As reported this morning by Mashable, Google "has offered word definition via the define:word search query for quite some time now" but now has "quietly rolled out" its own dictionary, which can be found at google.com/dictionary.
Google's dictionary includes definitions in 28 languages and also includes related phrases and aggregated definitions from other Web services like Wikipedia. As noted by Mashable, "similar services such as Dictionary.com or Answers.com surpass Google's dictionary when it comes to features, offering a thesaurus, synonyms, and definitions from specialized sources such as medical and scientific dictionaries … [however] Google's aggregation feature makes its service a good starting point, even if it's not the best dictionary out there."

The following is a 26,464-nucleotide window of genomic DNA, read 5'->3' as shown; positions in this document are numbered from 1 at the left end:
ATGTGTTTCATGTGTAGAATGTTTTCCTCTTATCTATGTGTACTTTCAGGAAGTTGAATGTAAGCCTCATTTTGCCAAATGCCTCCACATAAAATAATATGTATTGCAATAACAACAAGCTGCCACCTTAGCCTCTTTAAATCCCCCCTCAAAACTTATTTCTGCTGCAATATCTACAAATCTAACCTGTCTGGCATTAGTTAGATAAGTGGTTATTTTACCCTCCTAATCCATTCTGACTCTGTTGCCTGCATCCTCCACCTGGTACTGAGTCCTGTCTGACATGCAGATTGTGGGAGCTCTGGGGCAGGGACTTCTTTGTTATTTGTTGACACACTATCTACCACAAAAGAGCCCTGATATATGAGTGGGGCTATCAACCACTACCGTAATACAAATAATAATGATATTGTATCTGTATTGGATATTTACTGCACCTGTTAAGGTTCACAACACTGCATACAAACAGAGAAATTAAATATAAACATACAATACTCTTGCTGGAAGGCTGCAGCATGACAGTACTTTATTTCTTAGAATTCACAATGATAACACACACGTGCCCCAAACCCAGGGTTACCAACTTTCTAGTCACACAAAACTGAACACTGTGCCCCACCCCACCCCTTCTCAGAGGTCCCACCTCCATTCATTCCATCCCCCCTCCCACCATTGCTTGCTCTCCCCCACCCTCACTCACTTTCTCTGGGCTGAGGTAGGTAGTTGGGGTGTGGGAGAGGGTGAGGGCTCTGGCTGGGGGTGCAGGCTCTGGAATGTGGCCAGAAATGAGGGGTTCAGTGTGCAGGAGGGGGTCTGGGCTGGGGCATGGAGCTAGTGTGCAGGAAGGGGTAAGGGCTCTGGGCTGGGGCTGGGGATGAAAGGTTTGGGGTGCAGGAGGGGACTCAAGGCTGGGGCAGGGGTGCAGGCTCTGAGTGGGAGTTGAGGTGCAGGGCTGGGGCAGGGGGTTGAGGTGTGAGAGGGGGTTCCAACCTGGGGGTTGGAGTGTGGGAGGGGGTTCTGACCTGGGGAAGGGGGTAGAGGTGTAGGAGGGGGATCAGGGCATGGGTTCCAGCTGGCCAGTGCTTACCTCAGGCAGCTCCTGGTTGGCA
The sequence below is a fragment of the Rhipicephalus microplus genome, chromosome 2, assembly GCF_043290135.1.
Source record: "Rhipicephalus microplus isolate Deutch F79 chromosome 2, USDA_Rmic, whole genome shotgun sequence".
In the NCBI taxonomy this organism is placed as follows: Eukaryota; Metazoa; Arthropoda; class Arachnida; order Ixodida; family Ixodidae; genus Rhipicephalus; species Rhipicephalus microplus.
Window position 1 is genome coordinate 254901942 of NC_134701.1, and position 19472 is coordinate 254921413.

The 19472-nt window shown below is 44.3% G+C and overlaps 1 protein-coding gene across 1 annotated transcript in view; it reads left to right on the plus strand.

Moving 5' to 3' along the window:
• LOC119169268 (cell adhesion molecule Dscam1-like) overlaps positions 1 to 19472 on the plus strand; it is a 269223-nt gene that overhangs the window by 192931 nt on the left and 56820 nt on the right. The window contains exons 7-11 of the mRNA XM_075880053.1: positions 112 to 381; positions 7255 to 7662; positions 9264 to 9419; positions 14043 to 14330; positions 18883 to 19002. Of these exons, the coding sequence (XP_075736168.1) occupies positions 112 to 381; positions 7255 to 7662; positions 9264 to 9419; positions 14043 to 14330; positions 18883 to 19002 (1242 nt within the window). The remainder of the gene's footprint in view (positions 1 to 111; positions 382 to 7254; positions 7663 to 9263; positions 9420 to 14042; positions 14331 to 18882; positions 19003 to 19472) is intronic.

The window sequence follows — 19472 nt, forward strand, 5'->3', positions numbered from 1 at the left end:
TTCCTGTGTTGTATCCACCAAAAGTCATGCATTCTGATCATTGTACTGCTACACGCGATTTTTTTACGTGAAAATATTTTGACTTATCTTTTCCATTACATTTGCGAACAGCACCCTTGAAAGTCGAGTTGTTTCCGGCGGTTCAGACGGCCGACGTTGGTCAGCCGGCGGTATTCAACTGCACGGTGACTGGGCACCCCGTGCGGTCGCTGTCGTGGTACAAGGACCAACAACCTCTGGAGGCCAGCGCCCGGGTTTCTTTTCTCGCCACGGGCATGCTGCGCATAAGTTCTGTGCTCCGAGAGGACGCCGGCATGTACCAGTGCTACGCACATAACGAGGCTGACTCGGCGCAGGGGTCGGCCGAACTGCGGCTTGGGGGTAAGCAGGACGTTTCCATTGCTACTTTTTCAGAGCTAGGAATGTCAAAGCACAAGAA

It will be interesting to see whether Google's new dictionary can become a resource for patent prosecutors and litigators in the future. Presently, Google's dictionary only appears to offer "current" definitions of terms and, at least as of yet, has no service that shows how definitions have changed over time. Such a service would be useful to practitioners looking for specific definitions at particular points in the past. However, to those practitioners wanting to get a general sense of what a specific term may presently mean, Google's dictionary could be a "good starting point" given its aggregation feature. Hopefully, Google's aggregation feature can eventually expand into including medical, scientific, and other dictionaries so it can become a better resource.
Do you plan on using Google's dictionary or other online dictionaries in your practice? Please send any comments to email@example.com.